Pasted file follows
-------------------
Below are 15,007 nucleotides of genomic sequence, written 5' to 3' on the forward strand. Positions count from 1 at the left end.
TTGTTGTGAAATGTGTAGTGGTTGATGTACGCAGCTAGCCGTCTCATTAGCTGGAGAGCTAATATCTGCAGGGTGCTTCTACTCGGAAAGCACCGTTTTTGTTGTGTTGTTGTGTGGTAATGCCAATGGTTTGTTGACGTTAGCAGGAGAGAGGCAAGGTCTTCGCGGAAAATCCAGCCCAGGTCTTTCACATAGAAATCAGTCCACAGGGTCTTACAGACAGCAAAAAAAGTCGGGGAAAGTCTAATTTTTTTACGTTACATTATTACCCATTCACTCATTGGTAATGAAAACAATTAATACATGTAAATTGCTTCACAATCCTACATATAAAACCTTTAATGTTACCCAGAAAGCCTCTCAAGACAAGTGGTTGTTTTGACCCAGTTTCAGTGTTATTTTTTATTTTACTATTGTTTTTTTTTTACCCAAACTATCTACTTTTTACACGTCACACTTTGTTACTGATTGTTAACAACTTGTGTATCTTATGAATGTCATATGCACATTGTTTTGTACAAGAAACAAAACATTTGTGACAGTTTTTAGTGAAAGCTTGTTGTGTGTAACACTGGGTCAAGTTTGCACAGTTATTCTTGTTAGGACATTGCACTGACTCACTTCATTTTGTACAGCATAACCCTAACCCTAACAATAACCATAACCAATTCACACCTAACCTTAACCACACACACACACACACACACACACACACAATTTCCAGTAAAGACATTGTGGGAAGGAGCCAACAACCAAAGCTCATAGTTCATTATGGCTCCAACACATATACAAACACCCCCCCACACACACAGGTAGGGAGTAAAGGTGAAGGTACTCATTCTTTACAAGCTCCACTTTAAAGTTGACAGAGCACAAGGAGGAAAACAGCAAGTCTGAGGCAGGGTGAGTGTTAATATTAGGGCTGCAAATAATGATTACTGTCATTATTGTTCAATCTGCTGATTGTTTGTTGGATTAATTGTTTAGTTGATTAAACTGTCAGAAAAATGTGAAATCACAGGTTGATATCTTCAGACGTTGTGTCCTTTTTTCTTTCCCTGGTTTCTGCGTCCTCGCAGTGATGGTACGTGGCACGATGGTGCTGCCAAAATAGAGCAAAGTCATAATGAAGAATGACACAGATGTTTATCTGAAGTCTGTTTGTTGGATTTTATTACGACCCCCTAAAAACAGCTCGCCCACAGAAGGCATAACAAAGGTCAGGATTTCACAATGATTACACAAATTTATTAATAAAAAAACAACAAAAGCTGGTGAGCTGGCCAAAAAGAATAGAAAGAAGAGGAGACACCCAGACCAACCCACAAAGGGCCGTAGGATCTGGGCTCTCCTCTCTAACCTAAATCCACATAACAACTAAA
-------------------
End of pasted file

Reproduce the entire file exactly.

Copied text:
Below are 15,007 nucleotides of genomic sequence, written 5' to 3' on the forward strand. Positions count from 1 at the left end.
TTGTTGTGAAATGTGTAGTGGTTGATGTACGCAGCTAGCCGTCTCATTAGCTGGAGAGCTAATATCTGCAGGGTGCTTCTACTCGGAAAGCACCGTTTTTGTTGTGTTGTTGTGTGGTAATGCCAATGGTTTGTTGACGTTAGCAGGAGAGAGGCAAGGTCTTCGCGGAAAATCCAGCCCAGGTCTTTCACATAGAAATCAGTCCACAGGGTCTTACAGACAGCAAAAAAAGTCGGGGAAAGTCTAATTTTTTTACGTTACATTATTACCCATTCACTCATTGGTAATGAAAACAATTAATACATGTAAATTGCTTCACAATCCTACATATAAAACCTTTAATGTTACCCAGAAAGCCTCTCAAGACAAGTGGTTGTTTTGACCCAGTTTCAGTGTTATTTTTTATTTTACTATTGTTTTTTTTTTACCCAAACTATCTACTTTTTACACGTCACACTTTGTTACTGATTGTTAACAACTTGTGTATCTTATGAATGTCATATGCACATTGTTTTGTACAAGAAACAAAACATTTGTGACAGTTTTTAGTGAAAGCTTGTTGTGTGTAACACTGGGTCAAGTTTGCACAGTTATTCTTGTTAGGACATTGCACTGACTCACTTCATTTTGTACAGCATAACCCTAACCCTAACAATAACCATAACCAATTCACACCTAACCTTAACCACACACACACACACACACACACACACACAATTTCCAGTAAAGACATTGTGGGAAGGAGCCAACAACCAAAGCTCATAGTTCATTATGGCTCCAACACATATACAAACACCCCCCCACACACACAGGTAGGGAGTAAAGGTGAAGGTACTCATTCTTTACAAGCTCCACTTTAAAGTTGACAGAGCACAAGGAGGAAAACAGCAAGTCTGAGGCAGGGTGAGTGTTAATATTAGGGCTGCAAATAATGATTACTGTCATTATTGTTCAATCTGCTGATTGTTTGTTGGATTAATTGTTTAGTTGATTAAACTGTCAGAAAAATGTGAAATCACAGGTTGATATCTTCAGACGTTGTGTCCTTTTTTCTTTCCCTGGTTTCTGCGTCCTCGCAGTGATGGTACGTGGCACGATGGTGCTGCCAAAATAGAGCAAAGTCATAATGAAGAATGACACAGATGTTTATCTGAAGTCTGTTTGTTGGATTTTATTACGACCCCCTAAAAACAGCTCGCCCACAGAAGGCATAACAAAGGTCAGGATTTCACAATGATTACACAAATTTATTAATAAAAAAACAACAAAAGCTGGTGAGCTGGCCAAAAAGAATAGAAAGAAGAGGAGACACCCAGACCAACCCACAAAGGGCCGTAGGATCTGGGCTCTCCTCTCTAACCTAAATCCACATAACAACTAAA